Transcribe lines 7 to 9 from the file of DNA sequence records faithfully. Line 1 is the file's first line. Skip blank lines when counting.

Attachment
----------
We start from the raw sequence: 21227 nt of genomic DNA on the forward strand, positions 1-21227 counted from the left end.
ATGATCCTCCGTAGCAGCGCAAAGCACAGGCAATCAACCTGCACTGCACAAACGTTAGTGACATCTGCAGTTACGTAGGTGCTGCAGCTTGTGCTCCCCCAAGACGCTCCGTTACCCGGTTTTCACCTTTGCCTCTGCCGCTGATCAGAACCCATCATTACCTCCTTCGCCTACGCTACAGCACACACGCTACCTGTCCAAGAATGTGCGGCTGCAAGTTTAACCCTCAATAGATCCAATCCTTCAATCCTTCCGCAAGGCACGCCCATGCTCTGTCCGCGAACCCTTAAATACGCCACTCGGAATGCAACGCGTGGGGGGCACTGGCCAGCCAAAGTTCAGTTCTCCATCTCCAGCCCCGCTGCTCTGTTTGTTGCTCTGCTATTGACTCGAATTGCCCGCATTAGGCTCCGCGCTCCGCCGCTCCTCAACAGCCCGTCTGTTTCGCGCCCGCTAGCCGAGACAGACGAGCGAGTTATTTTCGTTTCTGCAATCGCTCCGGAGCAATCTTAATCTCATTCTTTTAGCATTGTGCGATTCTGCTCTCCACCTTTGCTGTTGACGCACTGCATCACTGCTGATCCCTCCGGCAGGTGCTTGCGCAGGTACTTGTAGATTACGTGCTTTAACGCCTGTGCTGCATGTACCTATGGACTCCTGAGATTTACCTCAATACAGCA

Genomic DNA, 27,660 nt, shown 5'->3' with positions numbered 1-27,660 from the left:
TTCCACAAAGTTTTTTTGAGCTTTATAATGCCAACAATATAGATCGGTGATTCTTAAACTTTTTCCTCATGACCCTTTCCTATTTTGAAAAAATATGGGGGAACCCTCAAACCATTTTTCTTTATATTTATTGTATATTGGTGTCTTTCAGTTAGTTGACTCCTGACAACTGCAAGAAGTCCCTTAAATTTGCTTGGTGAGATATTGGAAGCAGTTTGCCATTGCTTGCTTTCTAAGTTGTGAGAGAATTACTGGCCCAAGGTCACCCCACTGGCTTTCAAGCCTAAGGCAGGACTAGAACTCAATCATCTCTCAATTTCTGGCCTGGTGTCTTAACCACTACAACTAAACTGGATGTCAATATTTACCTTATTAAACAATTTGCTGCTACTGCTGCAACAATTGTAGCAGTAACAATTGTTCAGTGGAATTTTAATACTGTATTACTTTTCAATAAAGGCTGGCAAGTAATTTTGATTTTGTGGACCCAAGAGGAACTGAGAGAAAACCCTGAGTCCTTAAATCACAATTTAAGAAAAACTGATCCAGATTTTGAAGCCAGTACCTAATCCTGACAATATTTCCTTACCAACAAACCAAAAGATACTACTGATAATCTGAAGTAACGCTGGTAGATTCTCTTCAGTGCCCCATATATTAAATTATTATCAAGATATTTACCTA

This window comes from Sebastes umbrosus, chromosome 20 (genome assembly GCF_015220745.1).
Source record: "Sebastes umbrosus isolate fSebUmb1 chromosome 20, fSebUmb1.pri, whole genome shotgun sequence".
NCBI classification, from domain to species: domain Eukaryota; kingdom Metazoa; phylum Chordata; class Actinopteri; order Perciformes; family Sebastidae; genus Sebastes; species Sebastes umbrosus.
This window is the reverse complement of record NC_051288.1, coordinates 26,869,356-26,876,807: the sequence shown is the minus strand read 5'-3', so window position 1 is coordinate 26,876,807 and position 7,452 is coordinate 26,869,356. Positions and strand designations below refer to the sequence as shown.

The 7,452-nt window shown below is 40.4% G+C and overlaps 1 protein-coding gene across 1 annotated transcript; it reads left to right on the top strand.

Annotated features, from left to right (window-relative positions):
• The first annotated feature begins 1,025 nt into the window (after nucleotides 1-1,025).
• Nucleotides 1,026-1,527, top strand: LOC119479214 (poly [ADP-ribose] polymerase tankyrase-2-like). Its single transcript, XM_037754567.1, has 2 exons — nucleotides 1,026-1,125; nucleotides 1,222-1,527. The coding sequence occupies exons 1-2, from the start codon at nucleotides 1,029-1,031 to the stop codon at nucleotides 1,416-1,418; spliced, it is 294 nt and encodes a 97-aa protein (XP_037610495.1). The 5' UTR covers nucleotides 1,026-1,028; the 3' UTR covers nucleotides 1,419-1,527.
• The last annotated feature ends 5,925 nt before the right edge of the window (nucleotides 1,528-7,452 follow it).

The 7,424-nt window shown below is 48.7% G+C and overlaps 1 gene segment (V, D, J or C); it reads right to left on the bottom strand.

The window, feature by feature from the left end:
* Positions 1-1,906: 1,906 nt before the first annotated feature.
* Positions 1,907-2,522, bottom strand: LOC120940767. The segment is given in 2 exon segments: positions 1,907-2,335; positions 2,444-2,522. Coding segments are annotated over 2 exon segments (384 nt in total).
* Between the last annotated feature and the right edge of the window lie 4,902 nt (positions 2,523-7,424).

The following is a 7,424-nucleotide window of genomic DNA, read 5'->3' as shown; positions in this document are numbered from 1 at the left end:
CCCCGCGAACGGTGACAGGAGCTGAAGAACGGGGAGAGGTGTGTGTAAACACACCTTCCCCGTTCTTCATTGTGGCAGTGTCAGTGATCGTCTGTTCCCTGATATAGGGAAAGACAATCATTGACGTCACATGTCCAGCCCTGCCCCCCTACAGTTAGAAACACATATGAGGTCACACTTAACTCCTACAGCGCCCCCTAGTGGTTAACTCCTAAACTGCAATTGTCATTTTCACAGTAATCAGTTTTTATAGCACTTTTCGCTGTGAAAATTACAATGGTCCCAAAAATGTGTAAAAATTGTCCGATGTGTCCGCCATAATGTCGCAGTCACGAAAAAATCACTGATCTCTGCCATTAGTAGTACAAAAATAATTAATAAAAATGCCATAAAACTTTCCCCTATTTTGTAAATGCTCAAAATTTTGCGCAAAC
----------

NCBI classification, from domain to species: domain Eukaryota; kingdom Metazoa; phylum Chordata; class Actinopteri; order Perciformes; family Sebastidae; genus Sebastes; species Sebastes umbrosus.
This window is the reverse complement of record NC_051288.1, coordinates 26,869,356-26,876,807: the sequence shown is the minus strand read 5'-3', so window position 1 is coordinate 26,876,807 and position 7,452 is coordinate 26,869,356. Positions and strand designations below refer to the sequence as shown.

The 7,452-nt window shown below is 40.4% G+C and overlaps 1 protein-coding gene across 1 annotated transcript; it reads left to right on the top strand.